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Ancient India Chapter 5 Section 1

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Kurt Hellenbrand

on 20 January 2016

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Transcript of Ancient India Chapter 5 Section 1

Ancient India
Essential Question:
How do India's rich history and culture affect the world today?

Chapter 5 Section 1
Geography and Indian Life
Key Question:
How do mountains and seasonal winds shape the climate of India?
Physical Geography of India
India is a

which is a large landmass that is part of a continent but is considered a separate region.
The subcontinent includes present-day Bangladesh, Bhutan, India, Nepal, and most of Pakistan.
This area often referred to as South Asia.
Mountains and Waterways
Hindu Kush
and the
the highest mountains in the world.

They stretch along northern India, separating India from China and Asia.
The sub-continents rivers include the Ganges and the Indus. The two rivers carry water for irrigation. The silt they deposit makes the land fertile.

In ancient times, the Saraswati river was home to great cities-dried up, possibly because of an earthquake.
The Arabian Sea, Indian Ocean, and Bay of Bengal surround India.

Tall mountains help block cold north winds from reaching much of India.
Temperatures are generally warm.
Seasonal wind systems called


shape India's climate.
The monsoons produce a wet or dry season in a region, sometimes with heavy rainfall.
Summer monsoon provides rain for India's crops, but they can also cause severe floods.

Cities in the Indus Valley
Key Question:

Why was the earliest Indian civilization located near the Indus River?
Huge earth mounds dot the Indus Valley. Near them people found burnt bricks and tiny stone seals covered with mysterious writing. Archeologists uncovered the ruins of an ancient civilization.
Early Inhabitants
Civilization along the Indus river began with agriculture.
Earliest farmers raised wheat and barley.
By 3000 B.C., they were growing cotton and making it into fabric-the first people in Asia to do so
cattle, sheep, goats, and chickens.
They also learned how to make copper and bronze tools.
People in the village traded with one another.
Over time, they began to trade with people from farther away.
The wealth they gained from trade helped them to develop a more complex culture.
Great Cities
By 2500 B.C., some villages had grown to be great cities.
The Indus and Saraswati valleys contained hundreds of cities.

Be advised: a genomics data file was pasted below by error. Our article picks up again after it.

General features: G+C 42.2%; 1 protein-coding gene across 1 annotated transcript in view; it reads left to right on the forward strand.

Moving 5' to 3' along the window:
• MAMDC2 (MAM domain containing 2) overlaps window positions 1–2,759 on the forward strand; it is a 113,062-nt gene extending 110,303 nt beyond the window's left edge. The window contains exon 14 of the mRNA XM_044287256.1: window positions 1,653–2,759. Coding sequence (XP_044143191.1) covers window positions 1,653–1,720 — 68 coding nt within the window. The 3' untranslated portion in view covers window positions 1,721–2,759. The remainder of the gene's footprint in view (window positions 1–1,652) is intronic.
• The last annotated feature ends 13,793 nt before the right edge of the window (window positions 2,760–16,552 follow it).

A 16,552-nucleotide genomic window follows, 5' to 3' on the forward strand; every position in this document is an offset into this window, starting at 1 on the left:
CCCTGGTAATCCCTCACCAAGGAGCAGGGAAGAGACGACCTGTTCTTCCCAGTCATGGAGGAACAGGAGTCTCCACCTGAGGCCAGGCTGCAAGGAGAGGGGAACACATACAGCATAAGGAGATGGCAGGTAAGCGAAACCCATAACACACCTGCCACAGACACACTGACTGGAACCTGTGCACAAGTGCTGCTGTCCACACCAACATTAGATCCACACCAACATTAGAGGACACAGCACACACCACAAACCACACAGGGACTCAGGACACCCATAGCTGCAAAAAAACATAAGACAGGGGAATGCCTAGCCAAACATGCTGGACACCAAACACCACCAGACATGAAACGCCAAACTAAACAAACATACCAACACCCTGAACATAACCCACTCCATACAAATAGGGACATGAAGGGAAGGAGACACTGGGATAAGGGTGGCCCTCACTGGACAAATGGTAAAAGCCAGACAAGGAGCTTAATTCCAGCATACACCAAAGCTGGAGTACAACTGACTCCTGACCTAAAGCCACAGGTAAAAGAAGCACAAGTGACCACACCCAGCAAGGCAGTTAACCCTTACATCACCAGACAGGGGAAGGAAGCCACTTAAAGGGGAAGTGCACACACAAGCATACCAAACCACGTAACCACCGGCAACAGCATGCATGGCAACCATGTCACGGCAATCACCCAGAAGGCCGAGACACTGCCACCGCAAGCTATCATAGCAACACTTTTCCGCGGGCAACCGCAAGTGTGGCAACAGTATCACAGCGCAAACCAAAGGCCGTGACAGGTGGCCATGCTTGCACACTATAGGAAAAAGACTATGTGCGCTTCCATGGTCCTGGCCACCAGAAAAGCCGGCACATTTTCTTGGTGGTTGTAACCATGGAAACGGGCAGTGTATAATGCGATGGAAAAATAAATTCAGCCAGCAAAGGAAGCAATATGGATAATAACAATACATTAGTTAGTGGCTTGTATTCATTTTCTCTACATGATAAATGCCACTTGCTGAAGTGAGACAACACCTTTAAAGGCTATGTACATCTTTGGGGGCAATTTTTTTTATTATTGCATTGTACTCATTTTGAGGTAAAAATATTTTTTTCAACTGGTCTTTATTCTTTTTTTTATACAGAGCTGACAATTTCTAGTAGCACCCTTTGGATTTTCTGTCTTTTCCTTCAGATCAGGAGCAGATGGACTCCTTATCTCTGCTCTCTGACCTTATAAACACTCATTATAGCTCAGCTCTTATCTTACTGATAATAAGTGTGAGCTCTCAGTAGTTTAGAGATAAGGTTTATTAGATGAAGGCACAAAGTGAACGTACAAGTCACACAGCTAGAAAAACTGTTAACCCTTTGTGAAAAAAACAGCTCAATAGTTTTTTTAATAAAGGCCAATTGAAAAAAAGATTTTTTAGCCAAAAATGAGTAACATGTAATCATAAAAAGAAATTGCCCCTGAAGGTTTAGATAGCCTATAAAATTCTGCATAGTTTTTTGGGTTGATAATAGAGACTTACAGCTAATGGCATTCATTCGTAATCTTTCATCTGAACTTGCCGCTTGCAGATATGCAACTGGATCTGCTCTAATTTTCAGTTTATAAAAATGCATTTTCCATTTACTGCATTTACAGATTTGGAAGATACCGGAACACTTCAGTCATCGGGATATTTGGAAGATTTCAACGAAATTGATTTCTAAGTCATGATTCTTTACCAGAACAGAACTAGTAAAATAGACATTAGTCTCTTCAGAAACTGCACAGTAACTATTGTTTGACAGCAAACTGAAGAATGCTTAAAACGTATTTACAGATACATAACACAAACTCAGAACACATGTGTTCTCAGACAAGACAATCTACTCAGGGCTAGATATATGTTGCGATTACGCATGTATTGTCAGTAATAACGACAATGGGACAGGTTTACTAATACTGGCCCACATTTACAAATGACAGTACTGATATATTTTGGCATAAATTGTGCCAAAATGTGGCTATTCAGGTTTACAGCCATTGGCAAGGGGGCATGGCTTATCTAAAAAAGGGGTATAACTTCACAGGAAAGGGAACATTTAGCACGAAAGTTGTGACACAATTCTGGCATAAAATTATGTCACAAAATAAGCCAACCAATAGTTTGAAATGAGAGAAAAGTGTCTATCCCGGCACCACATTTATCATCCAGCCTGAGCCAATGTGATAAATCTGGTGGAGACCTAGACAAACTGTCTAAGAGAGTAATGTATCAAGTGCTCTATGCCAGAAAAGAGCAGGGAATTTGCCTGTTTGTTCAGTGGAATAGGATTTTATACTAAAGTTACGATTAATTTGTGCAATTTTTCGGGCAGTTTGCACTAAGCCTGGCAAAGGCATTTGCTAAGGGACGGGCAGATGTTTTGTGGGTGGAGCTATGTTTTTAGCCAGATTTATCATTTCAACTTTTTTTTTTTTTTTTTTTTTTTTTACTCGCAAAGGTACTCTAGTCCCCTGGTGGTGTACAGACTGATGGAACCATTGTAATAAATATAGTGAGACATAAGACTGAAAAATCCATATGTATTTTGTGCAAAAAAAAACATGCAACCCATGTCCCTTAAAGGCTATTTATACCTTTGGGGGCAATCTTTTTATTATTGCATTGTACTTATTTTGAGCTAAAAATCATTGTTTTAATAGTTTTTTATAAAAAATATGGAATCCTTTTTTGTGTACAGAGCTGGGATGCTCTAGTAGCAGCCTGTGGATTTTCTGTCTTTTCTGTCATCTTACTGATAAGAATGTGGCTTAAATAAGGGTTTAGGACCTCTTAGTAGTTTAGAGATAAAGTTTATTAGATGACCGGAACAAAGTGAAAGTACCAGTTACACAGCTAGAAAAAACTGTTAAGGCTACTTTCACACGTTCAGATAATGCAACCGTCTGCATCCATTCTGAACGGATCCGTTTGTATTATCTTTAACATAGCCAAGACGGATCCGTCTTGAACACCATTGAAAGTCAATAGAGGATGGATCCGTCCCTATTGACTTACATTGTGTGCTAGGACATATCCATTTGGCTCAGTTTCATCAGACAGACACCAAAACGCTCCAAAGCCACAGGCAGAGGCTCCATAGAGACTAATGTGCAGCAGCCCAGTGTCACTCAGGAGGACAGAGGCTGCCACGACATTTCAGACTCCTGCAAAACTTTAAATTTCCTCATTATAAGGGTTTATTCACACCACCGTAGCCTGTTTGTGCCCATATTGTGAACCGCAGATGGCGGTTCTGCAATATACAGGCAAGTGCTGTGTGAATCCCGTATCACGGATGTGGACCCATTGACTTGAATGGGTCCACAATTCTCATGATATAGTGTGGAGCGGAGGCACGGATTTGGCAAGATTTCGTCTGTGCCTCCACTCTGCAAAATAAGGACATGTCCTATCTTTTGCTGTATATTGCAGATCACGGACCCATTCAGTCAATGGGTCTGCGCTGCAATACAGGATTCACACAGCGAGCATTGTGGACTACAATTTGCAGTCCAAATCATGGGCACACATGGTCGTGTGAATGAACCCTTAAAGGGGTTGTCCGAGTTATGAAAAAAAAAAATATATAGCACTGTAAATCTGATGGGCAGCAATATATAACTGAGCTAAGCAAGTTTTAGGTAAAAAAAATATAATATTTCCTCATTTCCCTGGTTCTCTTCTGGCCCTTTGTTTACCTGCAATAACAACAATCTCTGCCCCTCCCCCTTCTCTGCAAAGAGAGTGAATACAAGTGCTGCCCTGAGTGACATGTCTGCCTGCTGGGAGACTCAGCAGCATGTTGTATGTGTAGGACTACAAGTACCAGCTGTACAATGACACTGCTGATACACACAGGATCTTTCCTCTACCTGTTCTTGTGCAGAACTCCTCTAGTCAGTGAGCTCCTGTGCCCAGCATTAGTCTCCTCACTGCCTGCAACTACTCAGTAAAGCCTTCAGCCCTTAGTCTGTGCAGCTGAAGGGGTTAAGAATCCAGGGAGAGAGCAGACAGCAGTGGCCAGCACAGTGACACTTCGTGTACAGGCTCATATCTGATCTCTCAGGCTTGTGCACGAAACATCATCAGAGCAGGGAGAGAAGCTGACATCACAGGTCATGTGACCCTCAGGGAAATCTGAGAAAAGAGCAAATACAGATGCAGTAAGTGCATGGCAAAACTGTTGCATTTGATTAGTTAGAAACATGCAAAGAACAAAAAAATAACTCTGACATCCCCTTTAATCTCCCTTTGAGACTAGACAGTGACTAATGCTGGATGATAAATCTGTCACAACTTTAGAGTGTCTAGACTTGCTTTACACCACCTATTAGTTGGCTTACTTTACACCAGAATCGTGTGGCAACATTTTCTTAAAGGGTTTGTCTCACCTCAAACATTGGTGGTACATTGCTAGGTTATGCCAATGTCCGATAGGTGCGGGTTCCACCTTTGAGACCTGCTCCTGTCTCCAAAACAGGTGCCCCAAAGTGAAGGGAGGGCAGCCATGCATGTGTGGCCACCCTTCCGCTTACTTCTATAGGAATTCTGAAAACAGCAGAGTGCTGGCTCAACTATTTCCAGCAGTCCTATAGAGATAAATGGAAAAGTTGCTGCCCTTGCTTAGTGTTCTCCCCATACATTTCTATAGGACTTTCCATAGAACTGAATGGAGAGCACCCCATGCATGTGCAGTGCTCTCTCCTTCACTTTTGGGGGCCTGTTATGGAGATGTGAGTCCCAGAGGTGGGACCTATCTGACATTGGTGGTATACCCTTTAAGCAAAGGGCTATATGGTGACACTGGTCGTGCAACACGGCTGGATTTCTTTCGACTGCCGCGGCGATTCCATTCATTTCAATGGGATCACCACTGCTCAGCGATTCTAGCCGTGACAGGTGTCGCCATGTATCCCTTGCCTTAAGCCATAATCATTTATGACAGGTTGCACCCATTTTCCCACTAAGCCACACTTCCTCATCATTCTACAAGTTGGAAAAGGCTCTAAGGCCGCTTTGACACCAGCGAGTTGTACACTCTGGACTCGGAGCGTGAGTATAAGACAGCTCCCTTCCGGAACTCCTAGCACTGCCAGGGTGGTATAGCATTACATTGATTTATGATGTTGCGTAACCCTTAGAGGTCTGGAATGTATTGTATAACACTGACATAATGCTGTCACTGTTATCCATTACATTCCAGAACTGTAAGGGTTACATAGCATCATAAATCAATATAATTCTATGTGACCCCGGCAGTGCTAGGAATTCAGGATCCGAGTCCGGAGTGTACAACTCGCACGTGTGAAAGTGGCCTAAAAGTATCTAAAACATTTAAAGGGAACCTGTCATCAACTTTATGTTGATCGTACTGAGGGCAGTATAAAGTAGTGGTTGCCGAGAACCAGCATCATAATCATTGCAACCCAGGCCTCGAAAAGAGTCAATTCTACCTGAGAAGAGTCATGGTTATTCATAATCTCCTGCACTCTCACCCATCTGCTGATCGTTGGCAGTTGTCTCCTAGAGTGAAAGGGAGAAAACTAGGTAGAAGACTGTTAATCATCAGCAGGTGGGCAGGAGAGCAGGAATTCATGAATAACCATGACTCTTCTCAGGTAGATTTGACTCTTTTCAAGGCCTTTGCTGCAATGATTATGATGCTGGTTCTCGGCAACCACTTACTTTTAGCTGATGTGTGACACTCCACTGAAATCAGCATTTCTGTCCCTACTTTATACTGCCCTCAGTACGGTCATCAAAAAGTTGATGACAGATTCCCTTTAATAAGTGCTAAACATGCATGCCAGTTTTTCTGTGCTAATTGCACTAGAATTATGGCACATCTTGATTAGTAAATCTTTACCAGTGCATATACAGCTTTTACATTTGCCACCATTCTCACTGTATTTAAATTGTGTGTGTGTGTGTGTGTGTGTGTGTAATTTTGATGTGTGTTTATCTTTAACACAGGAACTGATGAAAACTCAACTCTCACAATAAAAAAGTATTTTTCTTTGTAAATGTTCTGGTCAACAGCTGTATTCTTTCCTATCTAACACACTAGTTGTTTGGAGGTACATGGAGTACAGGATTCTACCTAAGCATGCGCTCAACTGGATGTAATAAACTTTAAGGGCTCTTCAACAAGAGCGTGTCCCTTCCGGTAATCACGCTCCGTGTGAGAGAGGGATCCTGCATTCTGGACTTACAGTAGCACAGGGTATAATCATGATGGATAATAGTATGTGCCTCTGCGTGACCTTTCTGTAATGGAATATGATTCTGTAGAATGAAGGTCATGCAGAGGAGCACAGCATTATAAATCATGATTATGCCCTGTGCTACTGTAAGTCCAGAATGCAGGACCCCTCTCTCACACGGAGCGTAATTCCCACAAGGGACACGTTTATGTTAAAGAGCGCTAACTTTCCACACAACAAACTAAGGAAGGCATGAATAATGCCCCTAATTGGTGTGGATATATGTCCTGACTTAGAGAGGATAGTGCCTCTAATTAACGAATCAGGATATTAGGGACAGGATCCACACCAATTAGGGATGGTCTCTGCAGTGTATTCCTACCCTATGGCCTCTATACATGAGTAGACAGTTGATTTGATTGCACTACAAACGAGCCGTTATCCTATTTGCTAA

At least 35,000 people may have lived in the largest and best-known cities: Mohenjo-Daro and Harappa.
Harappa gave its name to the entire culture.
Today the ancient culture that developed along the Indus river is called the
Harappan civilization
This civilization featured
planned cities
which were cities built according to design.
surrounded these cities with heavy protective walls.
City streets crossed each other in a neat grid with square corners.
Along the streets were homes, shops, and factories.
Also had large public buildings that may have been used for religious or government functions.
Map Labeling
Ganges River
Ganges Delta
Indus River
Yamuna River
Narmada River
Godavari River
Arabian Sea
Bay of Bengal
Indian Ocean
Sri Lanka
Physical Features
Himalaya Mountains
Hindu Kush
Mt. Everest
Western Ghats
Eastern Ghats
Ganges Plain
Thar Desert
Deccan Plateau
Krishna River
Brahmaputra River
Copy all bullet points
Copy all bullet points
Great Cities Continued
itself is a good example of this city planning.
Partially built on mud-brick platforms to protect it from flooding.
Thick brick wall about three and a half miles long surrounded it.
Inside was a
citadel that provided protection for the royal family and also served as a temple.
Streets in the grid system were as wide as 30 feet.
Walls divided districts from each other.
Houses varied in size.
Narrow lanes separated rows of houses that were laid out in blocks.
Dealing with Problems
Removing human waste.
In most ancient cities people retrieved water from a river or central well.
Dumped waste into open drainage ditches or carted it out of town.
Harappan was different...
Almost every house had a bathroom and toilet.
Underground sewers carried away the waste.
No other civilization achieved this level of convenience until the late 1800's
This requires careful planning and organization.
They believe Harappan had powerful leaders.
We do not know if priests or kings or a combination of both ruled the Harappans, but their government must have been strong.
What is the Key Question?
Essential Question Answers
How do India's rich history and culture affect the world today?
Planned cities
India's early religion
Indus Valley Culture
Key Question: River provided water for agriculture.
Harappan Culture
Key Question:

What were the cultural features of Harappan civilization?
A mysterious form of writing covered the stone seals that people found in the ruined cities.
Seals-small, square, clay objects inscribed with pictures and what is believed to be the Harappan Script.